We’ve already torn down the rich forest of liberties established by
our founders. They don’t teach freedom in the schools. Few Americans
know their history. And even fewer seem to care that their fellow
Americans are being jailed, muzzled, shot, tasered, and treated as if
they have no rights at all. They don’t care, that is, until it happens
to them—at which point it’s almost too late.
This is how the police state wins. This is how tyranny rises. This is how freedom falls.
I agree. Here is the ending of the article:
Indeed, if we’re repeating history, the worst is yet to come.
Yes indeed. And "the worst" may be worse than anyone can imagine now.
And this is a recommended article.
this is precisely as I said it does, and it goes on for
months now. I
do not know who does it, and I refuse to call the liars of
"xs4all" (really: the
KPN), simply because these have been lying to me from
2002-2009, and I do not trust anything they say I cannot control
myself: They have treated me for seven years as a liar because
"you complain about things other people do not complain about" (which
is the perfect excuse never to do anything
 I am saying
this not because I want to
offend but because I want to explain,
and my own explanatory definition of neofascism is this:
is a. A social system that is
marked by a government with a centralized powerful authority, where
the opposition is propagandized and suppressed or censored, that
propounds an ethics which has profit as
its main norm, and that has a politics that is rightwing, nationalistic, pro-capitalist,
anti-liberal, anti-equality, and anti-leftist,
and that has a corporative
organization of the economy in which multi-national corporations are
stronger than a national government or state, b. A political philosophy or
movement based on or advocating such a social system.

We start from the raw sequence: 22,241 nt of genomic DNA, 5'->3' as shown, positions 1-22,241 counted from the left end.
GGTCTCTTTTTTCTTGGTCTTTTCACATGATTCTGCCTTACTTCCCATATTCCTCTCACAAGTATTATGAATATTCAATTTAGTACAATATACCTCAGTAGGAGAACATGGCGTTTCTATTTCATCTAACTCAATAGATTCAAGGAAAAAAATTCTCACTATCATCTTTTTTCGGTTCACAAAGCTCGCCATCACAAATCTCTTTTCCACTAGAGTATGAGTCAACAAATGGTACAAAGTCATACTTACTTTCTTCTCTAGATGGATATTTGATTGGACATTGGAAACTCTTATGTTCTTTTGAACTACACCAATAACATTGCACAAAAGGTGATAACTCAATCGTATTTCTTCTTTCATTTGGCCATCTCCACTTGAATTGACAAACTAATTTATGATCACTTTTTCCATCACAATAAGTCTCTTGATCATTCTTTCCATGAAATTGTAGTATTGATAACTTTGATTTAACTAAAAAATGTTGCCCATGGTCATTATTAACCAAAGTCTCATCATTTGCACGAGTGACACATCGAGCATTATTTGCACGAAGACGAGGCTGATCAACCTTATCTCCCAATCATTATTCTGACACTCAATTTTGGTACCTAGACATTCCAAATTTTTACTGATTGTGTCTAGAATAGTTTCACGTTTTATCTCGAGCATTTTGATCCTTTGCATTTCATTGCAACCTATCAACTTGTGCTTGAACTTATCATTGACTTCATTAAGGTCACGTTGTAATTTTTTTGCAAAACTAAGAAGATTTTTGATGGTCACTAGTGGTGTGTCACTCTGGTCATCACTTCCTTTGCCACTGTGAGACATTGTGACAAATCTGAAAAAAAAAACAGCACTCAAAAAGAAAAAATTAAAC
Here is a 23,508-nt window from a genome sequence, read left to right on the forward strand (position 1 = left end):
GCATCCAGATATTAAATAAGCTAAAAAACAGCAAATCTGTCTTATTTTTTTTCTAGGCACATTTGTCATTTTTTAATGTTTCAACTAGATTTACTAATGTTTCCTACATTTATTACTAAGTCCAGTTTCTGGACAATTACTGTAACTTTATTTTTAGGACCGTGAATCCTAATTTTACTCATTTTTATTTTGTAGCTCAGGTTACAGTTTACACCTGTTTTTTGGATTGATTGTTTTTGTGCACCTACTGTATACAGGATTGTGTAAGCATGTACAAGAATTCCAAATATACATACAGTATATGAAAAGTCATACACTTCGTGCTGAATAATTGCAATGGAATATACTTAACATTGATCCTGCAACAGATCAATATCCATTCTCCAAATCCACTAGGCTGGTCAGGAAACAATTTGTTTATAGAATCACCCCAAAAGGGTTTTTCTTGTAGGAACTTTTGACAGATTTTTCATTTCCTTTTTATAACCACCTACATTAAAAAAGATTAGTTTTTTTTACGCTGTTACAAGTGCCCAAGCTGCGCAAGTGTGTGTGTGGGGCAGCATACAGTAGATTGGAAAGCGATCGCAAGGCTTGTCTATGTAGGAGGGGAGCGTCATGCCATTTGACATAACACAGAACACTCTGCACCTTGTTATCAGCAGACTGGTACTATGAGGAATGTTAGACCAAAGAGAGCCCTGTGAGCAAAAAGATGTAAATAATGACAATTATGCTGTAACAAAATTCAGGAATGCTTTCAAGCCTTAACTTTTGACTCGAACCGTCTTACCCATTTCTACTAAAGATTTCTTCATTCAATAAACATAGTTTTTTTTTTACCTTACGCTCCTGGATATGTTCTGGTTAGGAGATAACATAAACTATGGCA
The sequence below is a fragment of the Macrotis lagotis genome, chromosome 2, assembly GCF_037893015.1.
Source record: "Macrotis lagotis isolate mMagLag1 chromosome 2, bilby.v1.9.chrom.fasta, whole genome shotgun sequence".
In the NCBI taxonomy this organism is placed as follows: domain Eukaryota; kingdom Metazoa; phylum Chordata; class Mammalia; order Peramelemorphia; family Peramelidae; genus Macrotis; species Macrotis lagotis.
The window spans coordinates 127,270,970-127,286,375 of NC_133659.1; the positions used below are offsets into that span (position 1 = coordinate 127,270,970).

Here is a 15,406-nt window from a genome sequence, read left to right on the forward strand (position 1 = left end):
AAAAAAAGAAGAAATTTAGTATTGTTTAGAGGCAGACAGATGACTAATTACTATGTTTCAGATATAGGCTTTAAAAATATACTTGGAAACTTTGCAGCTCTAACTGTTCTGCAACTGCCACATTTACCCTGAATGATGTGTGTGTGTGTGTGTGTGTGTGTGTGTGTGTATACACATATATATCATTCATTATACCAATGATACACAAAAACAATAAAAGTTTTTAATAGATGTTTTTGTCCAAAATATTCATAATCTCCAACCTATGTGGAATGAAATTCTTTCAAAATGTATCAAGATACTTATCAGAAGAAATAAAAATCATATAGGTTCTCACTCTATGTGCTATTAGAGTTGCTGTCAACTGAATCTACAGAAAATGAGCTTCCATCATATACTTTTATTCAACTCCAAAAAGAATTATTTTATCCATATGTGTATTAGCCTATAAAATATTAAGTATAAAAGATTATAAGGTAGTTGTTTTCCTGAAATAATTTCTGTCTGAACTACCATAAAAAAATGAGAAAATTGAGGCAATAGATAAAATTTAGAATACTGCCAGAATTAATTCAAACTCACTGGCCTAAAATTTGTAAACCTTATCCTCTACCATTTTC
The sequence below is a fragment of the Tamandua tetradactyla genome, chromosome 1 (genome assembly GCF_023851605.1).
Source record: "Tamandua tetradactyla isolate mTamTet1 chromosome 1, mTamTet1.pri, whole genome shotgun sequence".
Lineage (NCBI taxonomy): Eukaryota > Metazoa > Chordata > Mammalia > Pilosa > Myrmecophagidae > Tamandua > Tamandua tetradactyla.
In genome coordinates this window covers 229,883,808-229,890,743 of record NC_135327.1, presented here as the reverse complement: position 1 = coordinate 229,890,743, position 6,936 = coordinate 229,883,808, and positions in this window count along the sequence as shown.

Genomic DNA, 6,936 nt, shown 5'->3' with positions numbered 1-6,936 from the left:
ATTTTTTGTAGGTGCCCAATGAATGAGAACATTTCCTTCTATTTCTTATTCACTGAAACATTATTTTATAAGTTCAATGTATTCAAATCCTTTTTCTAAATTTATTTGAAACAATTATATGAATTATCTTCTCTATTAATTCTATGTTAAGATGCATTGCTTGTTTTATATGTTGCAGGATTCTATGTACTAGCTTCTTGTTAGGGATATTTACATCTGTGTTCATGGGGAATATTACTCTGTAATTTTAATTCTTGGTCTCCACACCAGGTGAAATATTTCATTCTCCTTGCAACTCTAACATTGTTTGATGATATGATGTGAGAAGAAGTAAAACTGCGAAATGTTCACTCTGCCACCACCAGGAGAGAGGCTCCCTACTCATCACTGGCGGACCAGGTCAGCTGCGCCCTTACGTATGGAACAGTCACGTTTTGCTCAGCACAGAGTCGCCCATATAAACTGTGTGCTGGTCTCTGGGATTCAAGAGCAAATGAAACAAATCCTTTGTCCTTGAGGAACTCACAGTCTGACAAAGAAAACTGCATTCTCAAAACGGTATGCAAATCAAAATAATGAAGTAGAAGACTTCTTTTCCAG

Also, I am
rather certain that most (not: all) of those who style
themselved as "neoliberals" in fact are neofascists as defined
(even though they probably do not like the term).
And this is
fascism as I
is a. A social system that is
marked by a government with centralized authority and a dictator, that
suppresses the opposition through propaganda, censorship and terror,
that propounds an ethics founded
on discipline, virility, and collectivism, that has a politics that is
totalitarian, anti-liberal, anti-individualist,
anti-equality, and anti-Marxist, that is also authoritarian,
rightwing and nationalistic, and often racist, and that has a corporative organization of the economy, b. A political philosophy or movement based on or
advocating such a social system.
following if you are interested: On Fascism
and Neofascism: Definitions.
(This lists 22 definitions of the term "fascism", and critically
reflects on them.)
 I am sorry, but with a neofascistic president with neofascistic plans that is what the USA has become: the NUSA (and you can read the added "N" as "New" or as "Neofascistic").
 Yes, indeed - and the same holds also for The Guardian and The Huffington Post, as can be seen from the fact that both made copying their stuff (which means: discussing the lies of their journalistic propagandists) very much more difficult than it would otherwise be. (In case this is not obvious to you: They play their mainly "leftist" mainly well-educated audience in a different
manner than do their rightist competitors who write for the badly
educated. But in the end they are Clintonite, Obamite or Blairite, very
much rather than honest leftists.)
 I am sorry but I know:
Both of my parents were communists for 45 years; one of my grandfathers
was a communist; and my mother's parents were anarchists. And while I
gave up Marxism aged 20 because I disagreed with its economic
treachings and its totalitarianism, I have been a leftist since then.
So yes, I know that my parents and grandparents and myself all were
genuine leftists, whereas the vast majority of the "leftists" I"ve met
since the late 1970ies (!!) were not proper leftists, but were in fact
dishonest careerists (and indeed everyone I met as a "leftist" - very often
members of the Dutch Communist Party - in the University of Amsterdam
now (and quite often since 1992) is a "neoconservatist" (again not because they honestly believe this, but because this seems their best bet to try to keep their large incomes).